The horses, Ginger and Wally, have been getting hay daily for a couple of weeks now. The quality of the pasture is mostly devoid of nutrients even though they still spend time grazing. This is the first autumn with Wally and it is an adventure to discover his "table manners".
While watching me walk up the path to the barn both horses behave as if they are retarded in the old fashioned, politically incorrect sense of that word. One or the other will call to me. Ginger paces the fence with her head turned so both eyes are directly facing the fence. Wally stands in one place and tosses his head about in a bizarre imitation of sparring giraffes. What is wrong with those two nitwits? They belong on the short bus! (The short trailer?)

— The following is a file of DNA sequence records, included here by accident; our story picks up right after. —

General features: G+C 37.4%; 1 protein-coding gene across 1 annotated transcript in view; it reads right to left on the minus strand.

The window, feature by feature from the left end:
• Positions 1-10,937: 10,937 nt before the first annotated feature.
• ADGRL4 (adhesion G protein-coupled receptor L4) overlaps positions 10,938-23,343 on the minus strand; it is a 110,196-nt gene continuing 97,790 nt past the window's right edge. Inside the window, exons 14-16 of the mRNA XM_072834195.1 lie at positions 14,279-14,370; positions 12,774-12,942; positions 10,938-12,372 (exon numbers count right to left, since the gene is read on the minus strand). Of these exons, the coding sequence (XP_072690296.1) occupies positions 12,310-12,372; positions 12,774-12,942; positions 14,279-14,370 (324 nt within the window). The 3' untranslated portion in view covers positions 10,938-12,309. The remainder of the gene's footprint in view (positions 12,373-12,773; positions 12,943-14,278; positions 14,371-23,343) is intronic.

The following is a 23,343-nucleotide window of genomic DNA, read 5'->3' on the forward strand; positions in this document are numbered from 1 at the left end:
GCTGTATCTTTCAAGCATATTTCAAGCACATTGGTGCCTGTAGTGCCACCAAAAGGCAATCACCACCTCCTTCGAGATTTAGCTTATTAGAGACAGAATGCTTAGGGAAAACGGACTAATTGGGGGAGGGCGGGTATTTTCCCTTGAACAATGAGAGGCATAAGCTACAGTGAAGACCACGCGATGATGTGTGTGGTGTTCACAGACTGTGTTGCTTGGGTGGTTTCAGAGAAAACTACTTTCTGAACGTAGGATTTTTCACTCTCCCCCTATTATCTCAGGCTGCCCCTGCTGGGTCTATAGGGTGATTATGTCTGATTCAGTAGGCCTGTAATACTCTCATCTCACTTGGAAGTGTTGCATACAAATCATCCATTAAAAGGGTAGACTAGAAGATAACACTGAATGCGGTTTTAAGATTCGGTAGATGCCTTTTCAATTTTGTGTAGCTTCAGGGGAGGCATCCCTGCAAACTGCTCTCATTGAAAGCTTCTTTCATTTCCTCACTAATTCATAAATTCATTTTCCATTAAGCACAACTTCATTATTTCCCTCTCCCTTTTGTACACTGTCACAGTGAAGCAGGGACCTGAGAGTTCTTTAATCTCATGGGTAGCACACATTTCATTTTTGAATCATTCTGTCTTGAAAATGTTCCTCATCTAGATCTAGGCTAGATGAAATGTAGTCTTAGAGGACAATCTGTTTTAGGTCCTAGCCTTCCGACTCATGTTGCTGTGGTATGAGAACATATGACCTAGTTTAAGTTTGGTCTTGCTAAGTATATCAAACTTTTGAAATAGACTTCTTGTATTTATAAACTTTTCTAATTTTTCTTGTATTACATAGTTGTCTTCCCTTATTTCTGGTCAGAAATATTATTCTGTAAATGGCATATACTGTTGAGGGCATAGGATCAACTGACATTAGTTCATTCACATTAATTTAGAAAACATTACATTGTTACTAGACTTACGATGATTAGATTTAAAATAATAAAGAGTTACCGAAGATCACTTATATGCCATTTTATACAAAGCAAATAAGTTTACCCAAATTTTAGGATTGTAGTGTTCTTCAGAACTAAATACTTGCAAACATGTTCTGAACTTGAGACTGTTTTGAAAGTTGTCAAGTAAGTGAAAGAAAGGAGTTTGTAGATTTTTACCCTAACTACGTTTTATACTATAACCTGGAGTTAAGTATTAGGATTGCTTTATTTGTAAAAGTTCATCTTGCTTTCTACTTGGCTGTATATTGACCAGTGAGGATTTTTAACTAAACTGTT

You would think they are starving, but that is not so. Wally lost some of his big belly due to the earlier illness, but Ginger is still fat - too fat according to the farrier and my neighbor who owns five horses. I do not recall my father's horses, or grandpa's horses behaving like idiots at feeding time but maybe they were not waiting on such delicious hay. Maybe the brome hay baled just down the road is so delectable that it makes my two horses loco.
As soon as I throw the hay over the fence for Ginger (of course her majesty the Queen is served first), Wally's antics kick into high gear. When he gets his serving, his entire body relaxes and if he could speak, he would be crooning, "Oh hay, oh delicious hay, oh delectable hay."
One amazing thing - Ginger and Annie had to be fed at least 75 feet apart or Ginger would run back and forth trying to eat from both servings. I discovered 75 feet was far enough away that it made her antics impractical and Annie could usually eat in peace. Wally can eat his hay just a few feet from Ginger. Wally does not know how good he has it in the Kingdom of Ginger.